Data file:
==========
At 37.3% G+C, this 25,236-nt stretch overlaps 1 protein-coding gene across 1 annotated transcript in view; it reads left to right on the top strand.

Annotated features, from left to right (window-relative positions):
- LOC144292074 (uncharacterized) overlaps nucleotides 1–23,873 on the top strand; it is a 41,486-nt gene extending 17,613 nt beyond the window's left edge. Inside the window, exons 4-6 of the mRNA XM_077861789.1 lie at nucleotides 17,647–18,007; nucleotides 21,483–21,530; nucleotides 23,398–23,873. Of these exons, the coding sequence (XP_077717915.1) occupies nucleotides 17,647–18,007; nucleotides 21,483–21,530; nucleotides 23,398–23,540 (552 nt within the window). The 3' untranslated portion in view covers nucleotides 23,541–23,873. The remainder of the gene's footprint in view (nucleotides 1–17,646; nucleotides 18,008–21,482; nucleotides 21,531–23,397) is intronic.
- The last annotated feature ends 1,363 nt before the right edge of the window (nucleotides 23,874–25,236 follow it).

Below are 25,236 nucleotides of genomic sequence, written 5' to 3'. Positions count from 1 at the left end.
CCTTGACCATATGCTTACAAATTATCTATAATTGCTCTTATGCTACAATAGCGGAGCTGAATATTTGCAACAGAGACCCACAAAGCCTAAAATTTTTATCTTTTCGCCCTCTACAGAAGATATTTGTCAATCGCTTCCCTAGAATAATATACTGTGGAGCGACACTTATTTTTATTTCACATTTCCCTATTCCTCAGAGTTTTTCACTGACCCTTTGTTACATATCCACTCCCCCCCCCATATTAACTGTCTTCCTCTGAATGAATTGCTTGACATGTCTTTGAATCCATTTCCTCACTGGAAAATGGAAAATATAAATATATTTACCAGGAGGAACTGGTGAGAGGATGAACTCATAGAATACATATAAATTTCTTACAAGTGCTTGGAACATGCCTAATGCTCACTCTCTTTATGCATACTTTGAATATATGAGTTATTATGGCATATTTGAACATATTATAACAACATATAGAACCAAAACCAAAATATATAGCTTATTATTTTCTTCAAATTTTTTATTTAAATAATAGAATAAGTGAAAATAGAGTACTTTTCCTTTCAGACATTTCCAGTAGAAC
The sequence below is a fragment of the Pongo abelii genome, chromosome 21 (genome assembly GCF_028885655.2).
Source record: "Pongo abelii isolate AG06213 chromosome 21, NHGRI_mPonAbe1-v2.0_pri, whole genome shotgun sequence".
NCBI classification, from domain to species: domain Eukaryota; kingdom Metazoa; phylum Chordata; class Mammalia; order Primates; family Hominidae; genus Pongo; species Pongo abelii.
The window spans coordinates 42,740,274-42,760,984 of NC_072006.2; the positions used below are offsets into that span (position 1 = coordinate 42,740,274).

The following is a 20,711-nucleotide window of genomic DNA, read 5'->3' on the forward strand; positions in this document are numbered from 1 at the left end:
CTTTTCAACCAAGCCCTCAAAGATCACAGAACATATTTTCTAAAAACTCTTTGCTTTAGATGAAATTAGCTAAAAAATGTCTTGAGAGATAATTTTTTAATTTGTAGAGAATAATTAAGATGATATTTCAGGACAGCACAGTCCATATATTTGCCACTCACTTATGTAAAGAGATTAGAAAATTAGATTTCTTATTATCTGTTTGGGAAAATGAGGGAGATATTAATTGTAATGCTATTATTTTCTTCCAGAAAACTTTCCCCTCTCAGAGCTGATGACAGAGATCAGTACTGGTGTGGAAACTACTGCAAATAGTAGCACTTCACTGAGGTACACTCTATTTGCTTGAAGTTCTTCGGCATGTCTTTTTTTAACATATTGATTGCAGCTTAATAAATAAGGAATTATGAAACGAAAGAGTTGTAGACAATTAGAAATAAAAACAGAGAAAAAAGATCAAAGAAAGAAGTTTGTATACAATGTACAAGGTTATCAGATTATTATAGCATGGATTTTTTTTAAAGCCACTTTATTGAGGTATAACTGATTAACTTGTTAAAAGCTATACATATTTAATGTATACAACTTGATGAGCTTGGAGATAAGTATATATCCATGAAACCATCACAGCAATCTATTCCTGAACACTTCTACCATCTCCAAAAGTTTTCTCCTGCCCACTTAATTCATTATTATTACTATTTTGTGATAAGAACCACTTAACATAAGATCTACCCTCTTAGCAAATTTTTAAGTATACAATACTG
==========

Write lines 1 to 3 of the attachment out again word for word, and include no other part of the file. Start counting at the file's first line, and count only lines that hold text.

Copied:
At 37.3% G+C, this 25,236-nt stretch overlaps 1 protein-coding gene across 1 annotated transcript in view; it reads left to right on the top strand.

Annotated features, from left to right (window-relative positions):
- LOC144292074 (uncharacterized) overlaps nucleotides 1–23,873 on the top strand; it is a 41,486-nt gene extending 17,613 nt beyond the window's left edge. Inside the window, exons 4-6 of the mRNA XM_077861789.1 lie at nucleotides 17,647–18,007; nucleotides 21,483–21,530; nucleotides 23,398–23,873. Of these exons, the coding sequence (XP_077717915.1) occupies nucleotides 17,647–18,007; nucleotides 21,483–21,530; nucleotides 23,398–23,540 (552 nt within the window). The 3' untranslated portion in view covers nucleotides 23,541–23,873. The remainder of the gene's footprint in view (nucleotides 1–17,646; nucleotides 18,008–21,482; nucleotides 21,531–23,397) is intronic.